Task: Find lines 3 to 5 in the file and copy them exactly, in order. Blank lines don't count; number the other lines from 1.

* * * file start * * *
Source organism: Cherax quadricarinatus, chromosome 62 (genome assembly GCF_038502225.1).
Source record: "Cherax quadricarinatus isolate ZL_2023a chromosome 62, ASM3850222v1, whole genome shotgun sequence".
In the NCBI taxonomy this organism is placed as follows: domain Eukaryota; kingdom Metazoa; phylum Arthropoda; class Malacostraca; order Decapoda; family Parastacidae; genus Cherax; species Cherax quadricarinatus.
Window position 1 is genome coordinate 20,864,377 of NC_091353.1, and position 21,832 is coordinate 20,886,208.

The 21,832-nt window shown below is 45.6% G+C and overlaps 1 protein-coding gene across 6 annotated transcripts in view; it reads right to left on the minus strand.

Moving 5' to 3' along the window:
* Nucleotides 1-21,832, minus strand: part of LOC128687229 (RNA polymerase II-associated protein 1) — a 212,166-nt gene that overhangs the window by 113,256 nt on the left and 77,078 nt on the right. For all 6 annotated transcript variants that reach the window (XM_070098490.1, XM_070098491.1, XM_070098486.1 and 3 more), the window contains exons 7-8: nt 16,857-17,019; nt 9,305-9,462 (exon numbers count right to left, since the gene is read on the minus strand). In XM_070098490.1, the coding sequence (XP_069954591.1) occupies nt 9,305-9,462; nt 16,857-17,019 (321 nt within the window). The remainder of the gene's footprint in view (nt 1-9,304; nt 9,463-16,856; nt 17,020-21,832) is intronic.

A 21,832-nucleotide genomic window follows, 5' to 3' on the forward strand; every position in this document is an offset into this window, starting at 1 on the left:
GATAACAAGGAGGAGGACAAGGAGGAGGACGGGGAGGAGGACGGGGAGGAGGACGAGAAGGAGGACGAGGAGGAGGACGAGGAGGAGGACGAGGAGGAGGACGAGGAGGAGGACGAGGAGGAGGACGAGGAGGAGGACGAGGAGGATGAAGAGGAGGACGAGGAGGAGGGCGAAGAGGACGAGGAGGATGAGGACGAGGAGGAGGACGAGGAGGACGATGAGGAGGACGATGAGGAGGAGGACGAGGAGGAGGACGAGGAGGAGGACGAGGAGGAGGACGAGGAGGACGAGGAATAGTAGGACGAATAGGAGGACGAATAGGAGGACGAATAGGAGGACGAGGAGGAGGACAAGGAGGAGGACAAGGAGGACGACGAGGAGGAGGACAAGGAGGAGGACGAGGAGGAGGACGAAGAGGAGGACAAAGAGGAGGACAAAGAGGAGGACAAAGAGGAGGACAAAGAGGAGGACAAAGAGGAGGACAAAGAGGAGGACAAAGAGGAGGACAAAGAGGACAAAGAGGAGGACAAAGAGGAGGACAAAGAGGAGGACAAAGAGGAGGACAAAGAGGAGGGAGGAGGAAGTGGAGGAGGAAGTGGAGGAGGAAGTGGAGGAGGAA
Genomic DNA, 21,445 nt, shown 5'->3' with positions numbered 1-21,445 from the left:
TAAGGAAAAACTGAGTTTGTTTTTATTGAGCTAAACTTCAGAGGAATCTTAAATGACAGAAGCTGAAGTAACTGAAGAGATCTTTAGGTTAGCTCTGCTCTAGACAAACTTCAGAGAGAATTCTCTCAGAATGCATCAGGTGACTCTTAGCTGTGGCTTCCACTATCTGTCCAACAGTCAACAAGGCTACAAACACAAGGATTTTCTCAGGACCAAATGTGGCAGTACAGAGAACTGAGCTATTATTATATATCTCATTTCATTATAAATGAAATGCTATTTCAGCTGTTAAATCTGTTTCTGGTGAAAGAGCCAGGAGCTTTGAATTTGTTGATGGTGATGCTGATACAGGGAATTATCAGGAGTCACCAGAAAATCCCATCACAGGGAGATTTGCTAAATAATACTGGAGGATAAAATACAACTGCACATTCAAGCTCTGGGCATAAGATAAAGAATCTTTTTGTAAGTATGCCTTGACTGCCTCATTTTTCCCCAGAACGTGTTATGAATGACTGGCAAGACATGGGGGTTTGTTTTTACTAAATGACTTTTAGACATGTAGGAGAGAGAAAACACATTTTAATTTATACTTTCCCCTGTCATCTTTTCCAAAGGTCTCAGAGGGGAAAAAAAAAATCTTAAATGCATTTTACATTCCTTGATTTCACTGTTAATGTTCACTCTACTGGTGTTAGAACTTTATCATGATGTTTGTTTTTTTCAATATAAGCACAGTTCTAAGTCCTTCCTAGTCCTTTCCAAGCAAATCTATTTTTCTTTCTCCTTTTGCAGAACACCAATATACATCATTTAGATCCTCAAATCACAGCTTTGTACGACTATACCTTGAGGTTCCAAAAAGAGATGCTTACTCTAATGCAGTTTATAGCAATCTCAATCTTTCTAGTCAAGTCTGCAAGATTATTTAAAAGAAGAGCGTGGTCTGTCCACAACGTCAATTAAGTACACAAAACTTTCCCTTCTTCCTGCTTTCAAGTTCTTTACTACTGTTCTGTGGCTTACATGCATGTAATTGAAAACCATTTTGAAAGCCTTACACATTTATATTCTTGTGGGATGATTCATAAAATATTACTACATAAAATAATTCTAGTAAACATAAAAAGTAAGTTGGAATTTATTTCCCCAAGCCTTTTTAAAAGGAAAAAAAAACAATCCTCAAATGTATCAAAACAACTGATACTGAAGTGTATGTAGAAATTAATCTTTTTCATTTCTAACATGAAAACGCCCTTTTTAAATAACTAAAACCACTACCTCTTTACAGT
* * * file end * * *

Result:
In the NCBI taxonomy this organism is placed as follows: domain Eukaryota; kingdom Metazoa; phylum Arthropoda; class Malacostraca; order Decapoda; family Parastacidae; genus Cherax; species Cherax quadricarinatus.
Window position 1 is genome coordinate 20,864,377 of NC_091353.1, and position 21,832 is coordinate 20,886,208.

The 21,832-nt window shown below is 45.6% G+C and overlaps 1 protein-coding gene across 6 annotated transcripts in view; it reads right to left on the minus strand.